Twenty-seven years ago, when Julie Ross’s first child was born, she made a discovery: those child-development textbooks she’d read for her master’s in psychology had little to do with diapers and feedings and crying spells. Theory was fine, but now she needed on-the-job training. She looked for a parenting support group, and discovered that the people leading them had the same degree she did.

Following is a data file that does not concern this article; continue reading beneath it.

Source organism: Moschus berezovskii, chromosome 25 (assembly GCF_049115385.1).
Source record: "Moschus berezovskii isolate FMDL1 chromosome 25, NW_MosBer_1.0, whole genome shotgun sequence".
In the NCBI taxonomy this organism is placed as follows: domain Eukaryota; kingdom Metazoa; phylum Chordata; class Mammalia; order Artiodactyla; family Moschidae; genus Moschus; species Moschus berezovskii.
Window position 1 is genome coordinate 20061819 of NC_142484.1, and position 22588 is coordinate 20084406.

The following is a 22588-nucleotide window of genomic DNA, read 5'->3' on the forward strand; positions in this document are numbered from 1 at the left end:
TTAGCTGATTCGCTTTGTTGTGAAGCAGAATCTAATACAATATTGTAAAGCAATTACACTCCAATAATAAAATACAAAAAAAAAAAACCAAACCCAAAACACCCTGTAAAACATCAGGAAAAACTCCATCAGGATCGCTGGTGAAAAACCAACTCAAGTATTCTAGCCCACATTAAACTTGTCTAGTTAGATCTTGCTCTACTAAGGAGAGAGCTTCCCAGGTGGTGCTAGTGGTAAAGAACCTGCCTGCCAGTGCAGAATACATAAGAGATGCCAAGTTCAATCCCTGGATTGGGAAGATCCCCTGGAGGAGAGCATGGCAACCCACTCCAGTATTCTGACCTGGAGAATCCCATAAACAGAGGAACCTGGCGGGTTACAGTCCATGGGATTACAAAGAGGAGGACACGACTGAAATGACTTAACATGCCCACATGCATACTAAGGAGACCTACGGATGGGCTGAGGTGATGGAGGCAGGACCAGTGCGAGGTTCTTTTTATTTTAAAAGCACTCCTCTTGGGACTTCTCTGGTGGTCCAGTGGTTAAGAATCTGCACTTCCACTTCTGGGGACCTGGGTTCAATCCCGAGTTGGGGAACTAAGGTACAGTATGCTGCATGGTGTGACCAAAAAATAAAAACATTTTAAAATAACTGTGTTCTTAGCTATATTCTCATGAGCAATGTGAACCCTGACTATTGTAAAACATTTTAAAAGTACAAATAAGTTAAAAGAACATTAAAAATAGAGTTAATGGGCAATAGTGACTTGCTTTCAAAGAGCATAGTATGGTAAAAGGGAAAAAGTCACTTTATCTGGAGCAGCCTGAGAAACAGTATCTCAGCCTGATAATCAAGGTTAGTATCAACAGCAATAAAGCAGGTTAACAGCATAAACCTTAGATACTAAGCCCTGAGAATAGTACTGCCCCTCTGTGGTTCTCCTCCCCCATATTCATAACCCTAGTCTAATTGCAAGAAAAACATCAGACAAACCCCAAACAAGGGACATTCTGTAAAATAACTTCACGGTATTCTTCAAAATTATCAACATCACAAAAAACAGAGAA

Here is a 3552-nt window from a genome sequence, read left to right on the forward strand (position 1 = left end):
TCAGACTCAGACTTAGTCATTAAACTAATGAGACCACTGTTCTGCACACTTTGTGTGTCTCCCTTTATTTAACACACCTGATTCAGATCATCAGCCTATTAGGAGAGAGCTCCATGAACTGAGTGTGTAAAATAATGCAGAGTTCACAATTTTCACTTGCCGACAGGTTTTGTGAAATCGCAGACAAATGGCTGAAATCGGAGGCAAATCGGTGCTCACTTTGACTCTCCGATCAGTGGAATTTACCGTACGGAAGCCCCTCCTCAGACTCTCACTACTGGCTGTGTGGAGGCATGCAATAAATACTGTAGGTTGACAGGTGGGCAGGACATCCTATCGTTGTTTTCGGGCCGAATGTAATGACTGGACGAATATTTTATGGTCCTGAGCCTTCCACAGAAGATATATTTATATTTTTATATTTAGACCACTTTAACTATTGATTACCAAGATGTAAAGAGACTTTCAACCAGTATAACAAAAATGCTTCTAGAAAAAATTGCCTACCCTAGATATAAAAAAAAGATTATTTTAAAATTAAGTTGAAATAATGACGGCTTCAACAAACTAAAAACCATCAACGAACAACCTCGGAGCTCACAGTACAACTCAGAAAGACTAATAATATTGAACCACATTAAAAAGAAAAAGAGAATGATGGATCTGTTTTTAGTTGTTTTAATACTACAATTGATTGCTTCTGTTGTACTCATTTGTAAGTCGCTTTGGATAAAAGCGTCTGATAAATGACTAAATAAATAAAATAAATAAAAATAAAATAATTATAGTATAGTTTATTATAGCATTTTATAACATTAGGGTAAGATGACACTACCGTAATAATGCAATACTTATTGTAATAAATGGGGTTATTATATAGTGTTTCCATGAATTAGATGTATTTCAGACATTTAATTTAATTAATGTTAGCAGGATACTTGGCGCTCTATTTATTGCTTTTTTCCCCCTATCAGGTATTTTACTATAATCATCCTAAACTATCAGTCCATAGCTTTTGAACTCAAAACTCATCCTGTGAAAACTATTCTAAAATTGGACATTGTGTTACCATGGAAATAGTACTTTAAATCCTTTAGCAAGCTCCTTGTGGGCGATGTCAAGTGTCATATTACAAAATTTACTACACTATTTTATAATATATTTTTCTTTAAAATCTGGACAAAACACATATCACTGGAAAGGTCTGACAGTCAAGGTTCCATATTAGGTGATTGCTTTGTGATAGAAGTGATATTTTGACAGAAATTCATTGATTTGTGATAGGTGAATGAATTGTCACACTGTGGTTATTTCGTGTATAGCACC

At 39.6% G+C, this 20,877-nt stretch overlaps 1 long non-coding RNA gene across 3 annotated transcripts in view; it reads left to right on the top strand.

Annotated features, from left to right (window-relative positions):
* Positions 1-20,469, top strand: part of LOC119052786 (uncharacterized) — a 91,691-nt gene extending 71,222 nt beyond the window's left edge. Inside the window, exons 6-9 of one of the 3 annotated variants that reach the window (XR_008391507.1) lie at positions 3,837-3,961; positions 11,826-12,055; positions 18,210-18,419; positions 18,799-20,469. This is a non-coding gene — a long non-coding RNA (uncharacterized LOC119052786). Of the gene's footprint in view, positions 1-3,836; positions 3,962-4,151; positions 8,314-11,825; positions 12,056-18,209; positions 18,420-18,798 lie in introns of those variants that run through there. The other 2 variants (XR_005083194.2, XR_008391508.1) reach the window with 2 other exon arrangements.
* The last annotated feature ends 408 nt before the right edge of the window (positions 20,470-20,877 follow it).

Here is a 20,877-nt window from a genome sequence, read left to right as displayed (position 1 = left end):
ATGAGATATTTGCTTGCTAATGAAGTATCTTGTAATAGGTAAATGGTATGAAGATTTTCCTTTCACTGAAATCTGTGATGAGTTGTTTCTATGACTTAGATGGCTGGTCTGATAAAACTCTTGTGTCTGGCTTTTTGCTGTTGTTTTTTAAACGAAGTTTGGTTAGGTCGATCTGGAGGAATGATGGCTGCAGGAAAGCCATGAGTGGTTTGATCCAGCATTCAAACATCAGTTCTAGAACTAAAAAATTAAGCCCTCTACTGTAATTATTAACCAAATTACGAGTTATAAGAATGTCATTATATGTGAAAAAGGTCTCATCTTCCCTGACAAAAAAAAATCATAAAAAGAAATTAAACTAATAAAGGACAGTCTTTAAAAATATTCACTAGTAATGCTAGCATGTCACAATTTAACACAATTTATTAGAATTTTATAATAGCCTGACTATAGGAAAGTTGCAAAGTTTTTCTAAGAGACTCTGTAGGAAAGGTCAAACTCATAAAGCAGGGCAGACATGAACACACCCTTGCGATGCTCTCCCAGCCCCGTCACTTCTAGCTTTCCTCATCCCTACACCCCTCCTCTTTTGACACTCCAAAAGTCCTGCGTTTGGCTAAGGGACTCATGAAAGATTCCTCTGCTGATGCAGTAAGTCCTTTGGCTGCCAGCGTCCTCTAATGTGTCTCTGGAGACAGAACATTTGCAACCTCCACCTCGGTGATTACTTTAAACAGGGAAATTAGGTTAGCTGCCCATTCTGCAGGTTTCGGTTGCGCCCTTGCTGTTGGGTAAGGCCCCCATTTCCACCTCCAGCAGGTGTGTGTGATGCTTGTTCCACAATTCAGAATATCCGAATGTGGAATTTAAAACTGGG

“So I thought, let me just explore this,” she remembers. What she found was that parenting books and media “experts” were creating a generation of panicked parents uncertain about how to guide their children through the minefield of body image, Internet safety, substance abuse, sex-in addition to the less modern challenges of plain old growing up. “My whole business began with the idea of giving parents practical techniques to fix these things that people are writing about.”